Doctors (well, some doctors) are being cautious here, for good reason. After the fiasco of that last big hydroxychloroquine study, every splashy new finding about the coronavirus and drug efficacy is suspect. Researchers are paddling around in a toxic brew of political narratives, miracle-cure claims, and media glory for whoever makes a “breakthrough.” The temptation towards confirmation bias is enormous.
This would be wonderful news if it bears out, though. Until this morning there was no known drug that successfully reduced deaths from COVID-19. The one drug proven to help patients recover faster, remdesivir, didn’t reduce mortality rates in a statistically significant way in Gilead’s trials. A drug that helps people who aren’t severely ill get better sooner is good; a drug that stops severely ill people from dying is better. Oxford’s team says they have it — dexamethasone.
The best part: Unlike remdesivir, it’s not an obscure, expensive medication. It’s a common steroid. Cheap and widely available.
The study randomly assigned 2,104 patients to receive six milligrams of dexamethasone once a day, by mouth or intravenous injection. These were compared to 4,321 patients assigned to receive usual care alone.
In patients who needed to be on a ventilator, dexamethasone reduced the death rate by 35%, meaning that doctors would prevent one death by treating eight ventilated patients. In those who needed oxygen but were not ventilated, the death rate was reduced 20%, meaning doctors would need to treat 25 patients to save one life. Both results were statistically significant.
There was no benefit in patients who didn’t require any oxygen.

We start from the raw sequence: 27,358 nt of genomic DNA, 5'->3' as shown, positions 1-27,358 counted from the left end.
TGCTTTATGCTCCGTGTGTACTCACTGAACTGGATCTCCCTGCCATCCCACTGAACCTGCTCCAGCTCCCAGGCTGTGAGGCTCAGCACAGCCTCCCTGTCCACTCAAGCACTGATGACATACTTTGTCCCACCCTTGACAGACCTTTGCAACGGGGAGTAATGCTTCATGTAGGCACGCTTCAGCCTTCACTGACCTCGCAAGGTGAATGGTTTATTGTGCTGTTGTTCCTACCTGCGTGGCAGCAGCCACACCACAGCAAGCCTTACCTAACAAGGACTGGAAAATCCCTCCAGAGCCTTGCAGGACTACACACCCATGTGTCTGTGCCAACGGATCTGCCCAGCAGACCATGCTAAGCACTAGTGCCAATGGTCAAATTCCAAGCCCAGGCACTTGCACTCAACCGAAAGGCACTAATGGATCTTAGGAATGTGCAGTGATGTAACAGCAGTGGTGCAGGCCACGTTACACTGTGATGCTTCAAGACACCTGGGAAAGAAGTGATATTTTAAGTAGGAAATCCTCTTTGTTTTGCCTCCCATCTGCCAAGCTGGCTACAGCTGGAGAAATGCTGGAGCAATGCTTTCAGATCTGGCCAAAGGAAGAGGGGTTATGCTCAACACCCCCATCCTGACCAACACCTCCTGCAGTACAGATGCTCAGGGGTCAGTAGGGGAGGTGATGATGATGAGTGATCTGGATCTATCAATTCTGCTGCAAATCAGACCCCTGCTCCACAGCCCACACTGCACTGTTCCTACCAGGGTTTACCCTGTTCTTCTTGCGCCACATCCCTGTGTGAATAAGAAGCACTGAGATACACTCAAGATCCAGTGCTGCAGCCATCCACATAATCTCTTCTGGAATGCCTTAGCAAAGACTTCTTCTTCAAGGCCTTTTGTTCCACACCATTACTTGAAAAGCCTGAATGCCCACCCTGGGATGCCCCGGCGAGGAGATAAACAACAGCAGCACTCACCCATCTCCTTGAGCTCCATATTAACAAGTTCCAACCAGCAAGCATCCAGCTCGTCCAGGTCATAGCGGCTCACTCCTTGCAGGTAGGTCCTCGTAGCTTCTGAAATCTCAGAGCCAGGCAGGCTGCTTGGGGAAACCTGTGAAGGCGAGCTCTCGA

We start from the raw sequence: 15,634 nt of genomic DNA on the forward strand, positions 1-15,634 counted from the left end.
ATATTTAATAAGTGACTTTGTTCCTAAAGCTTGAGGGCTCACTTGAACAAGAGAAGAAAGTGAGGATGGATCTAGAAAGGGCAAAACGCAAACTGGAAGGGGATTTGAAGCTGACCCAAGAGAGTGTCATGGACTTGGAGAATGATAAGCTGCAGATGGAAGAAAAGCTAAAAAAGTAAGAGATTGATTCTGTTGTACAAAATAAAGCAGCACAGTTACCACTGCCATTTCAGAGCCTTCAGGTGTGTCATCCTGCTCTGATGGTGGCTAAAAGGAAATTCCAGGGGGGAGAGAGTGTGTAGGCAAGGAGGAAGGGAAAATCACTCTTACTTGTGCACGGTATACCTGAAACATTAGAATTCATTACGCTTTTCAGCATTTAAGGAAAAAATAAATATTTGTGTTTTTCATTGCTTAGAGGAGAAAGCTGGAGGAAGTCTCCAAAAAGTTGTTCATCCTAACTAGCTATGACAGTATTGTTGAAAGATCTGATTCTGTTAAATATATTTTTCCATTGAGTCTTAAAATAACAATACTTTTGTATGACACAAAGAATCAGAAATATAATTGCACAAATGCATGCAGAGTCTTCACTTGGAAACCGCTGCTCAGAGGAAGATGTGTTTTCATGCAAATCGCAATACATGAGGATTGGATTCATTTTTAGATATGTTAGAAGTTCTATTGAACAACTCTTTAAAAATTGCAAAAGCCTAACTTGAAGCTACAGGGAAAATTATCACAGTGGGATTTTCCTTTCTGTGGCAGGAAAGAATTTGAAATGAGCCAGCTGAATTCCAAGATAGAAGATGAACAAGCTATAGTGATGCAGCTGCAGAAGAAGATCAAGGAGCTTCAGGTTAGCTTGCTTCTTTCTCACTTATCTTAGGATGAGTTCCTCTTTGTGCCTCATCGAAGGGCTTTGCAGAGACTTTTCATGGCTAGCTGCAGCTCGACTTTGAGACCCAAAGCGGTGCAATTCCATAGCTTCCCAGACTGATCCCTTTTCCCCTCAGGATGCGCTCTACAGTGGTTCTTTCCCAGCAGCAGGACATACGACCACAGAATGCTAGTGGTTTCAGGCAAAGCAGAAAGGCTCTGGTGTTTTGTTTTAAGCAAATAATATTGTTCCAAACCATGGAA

One in 25 sounds underwhelming in the abstract sense but it amounts to thousands of saved lives given the magnitude of the death toll in the U.S. (The IHME model now predicts 200,000 dead here — by October, which is right around when scientists expect the second wave to begin.) Outside scientists are suspicious that today’s results were reported via press release rather than a peer-reviewed paper whose methodology could be closely scrutinized…
It will be great news if dexamethasone, a cheap steroid, really does cut deaths by 1/3 in ventilated patients with COVID19, but after all the retractions and walk backs, it is unacceptable to tout study results by press release without releasing the paper. https://t.co/ZP5GVMUCW3
— Atul Gawande (@Atul_Gawande) June 16, 2020
…but the researchers behind the study are ecstatic:
“This is the only drug so far that has been shown to reduce mortality, and it reduces it significantly. It’s a major breakthrough,” Dr. Peter Horby, chief investigator on the study, said in a statement. Head researcher Dr. Martin Landray added that the drug’s low cost would lead to an even greater impact.
“There is a clear, clear benefit. The treatment is up to 10 days of dexamethasone and it costs about £5 per patient. So essentially it costs £35 to save a life. This is a drug that is globally available,” he said, emphasizing that for every eight patients on ventilators that are treated with the drug, one life could be saved.